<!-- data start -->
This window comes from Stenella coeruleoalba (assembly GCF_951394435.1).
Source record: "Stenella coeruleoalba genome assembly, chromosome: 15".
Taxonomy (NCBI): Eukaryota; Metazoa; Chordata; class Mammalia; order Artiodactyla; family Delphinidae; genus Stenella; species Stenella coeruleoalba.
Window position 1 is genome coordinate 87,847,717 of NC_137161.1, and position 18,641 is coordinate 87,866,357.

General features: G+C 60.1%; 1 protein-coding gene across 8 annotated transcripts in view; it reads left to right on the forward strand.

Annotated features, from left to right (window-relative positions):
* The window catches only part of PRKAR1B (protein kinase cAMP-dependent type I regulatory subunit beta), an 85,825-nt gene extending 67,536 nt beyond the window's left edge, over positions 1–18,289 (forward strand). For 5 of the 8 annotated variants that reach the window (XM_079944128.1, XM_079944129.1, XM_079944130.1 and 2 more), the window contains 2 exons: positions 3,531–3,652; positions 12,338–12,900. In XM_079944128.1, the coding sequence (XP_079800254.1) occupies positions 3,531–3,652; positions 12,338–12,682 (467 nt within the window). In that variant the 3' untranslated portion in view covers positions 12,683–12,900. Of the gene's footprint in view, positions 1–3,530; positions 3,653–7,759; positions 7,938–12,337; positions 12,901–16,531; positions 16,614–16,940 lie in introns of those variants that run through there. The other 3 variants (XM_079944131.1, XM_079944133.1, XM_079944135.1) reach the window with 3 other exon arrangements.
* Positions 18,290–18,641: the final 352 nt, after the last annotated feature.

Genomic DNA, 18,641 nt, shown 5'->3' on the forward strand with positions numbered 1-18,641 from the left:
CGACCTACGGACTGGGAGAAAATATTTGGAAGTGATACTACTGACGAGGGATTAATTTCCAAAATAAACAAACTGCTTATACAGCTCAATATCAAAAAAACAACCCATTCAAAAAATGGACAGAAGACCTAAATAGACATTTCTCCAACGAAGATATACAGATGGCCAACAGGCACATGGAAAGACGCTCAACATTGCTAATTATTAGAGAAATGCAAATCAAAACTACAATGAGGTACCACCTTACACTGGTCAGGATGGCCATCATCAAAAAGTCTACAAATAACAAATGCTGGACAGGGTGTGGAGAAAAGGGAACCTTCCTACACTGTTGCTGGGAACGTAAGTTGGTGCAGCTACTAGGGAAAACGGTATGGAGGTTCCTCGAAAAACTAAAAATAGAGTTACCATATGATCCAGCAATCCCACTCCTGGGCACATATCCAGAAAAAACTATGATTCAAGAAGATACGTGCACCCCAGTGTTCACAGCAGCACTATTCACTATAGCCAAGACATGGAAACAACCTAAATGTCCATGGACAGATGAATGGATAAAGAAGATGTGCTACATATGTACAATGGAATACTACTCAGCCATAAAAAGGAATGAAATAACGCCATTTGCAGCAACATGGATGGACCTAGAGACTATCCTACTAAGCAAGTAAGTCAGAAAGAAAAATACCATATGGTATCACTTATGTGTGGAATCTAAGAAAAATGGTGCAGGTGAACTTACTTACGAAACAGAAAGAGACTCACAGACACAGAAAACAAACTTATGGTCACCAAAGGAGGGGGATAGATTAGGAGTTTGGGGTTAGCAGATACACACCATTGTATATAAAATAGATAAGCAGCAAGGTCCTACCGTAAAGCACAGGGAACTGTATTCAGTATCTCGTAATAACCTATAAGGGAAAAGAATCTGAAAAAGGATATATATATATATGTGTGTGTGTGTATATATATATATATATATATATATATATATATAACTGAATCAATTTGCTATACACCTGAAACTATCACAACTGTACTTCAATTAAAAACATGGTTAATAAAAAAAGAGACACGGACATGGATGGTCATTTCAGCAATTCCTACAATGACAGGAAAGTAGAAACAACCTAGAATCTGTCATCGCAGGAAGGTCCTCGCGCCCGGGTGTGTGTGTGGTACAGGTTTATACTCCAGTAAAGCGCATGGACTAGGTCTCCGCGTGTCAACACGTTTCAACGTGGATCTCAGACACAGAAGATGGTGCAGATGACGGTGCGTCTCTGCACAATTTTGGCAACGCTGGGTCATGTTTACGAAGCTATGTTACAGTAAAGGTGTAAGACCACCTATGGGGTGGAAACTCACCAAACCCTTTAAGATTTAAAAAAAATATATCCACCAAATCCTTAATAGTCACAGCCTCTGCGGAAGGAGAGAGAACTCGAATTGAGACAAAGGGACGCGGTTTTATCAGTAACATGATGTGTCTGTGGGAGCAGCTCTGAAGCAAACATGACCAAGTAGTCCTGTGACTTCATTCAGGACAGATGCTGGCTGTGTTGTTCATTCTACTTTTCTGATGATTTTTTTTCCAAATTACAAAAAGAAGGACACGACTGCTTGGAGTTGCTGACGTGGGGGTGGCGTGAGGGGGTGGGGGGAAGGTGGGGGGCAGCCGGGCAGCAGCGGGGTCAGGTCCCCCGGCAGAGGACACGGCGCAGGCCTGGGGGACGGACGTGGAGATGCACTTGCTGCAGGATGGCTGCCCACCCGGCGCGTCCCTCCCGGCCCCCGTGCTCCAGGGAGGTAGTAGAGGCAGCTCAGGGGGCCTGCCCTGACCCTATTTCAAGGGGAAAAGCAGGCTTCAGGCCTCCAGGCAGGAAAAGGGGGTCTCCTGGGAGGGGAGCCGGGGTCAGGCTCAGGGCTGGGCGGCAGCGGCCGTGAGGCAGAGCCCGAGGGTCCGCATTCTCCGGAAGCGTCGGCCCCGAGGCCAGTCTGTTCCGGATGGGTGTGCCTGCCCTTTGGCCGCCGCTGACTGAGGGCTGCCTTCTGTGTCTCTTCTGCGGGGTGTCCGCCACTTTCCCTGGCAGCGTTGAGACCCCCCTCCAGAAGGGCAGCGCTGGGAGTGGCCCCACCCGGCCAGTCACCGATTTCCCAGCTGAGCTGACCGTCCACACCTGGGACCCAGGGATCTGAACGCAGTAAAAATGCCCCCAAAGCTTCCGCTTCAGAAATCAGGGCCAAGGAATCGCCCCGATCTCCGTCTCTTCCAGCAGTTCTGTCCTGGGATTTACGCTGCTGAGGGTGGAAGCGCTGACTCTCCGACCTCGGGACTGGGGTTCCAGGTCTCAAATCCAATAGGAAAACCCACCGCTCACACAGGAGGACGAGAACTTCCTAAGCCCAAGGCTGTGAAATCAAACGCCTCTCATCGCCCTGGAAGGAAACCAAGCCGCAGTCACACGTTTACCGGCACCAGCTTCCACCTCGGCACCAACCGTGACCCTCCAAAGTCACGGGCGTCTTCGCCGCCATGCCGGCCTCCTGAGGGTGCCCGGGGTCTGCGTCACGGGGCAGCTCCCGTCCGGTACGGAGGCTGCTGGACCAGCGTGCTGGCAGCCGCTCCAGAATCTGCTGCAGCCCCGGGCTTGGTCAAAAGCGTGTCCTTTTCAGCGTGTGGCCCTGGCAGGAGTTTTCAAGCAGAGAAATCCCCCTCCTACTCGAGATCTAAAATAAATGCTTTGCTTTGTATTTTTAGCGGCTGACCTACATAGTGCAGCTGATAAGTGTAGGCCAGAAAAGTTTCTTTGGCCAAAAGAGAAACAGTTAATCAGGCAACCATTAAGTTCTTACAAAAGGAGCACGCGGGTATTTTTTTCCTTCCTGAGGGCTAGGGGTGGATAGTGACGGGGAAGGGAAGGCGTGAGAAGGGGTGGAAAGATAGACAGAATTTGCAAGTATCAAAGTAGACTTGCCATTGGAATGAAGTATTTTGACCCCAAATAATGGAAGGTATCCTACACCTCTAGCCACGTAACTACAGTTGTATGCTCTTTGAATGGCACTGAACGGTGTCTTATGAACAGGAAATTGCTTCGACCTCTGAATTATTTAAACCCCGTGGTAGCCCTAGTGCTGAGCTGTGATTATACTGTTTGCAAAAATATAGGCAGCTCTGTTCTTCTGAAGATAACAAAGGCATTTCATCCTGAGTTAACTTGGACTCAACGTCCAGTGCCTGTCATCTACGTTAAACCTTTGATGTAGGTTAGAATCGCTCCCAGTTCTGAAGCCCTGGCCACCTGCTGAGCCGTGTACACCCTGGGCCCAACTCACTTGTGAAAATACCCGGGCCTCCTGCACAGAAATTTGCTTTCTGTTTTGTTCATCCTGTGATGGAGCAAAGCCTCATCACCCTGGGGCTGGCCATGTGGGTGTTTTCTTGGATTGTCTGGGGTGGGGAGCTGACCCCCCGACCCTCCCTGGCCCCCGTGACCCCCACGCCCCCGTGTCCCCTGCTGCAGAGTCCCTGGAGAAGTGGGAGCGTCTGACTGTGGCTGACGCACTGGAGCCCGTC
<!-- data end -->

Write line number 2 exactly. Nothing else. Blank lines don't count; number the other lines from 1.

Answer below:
Source record: "Stenella coeruleoalba genome assembly, chromosome: 15".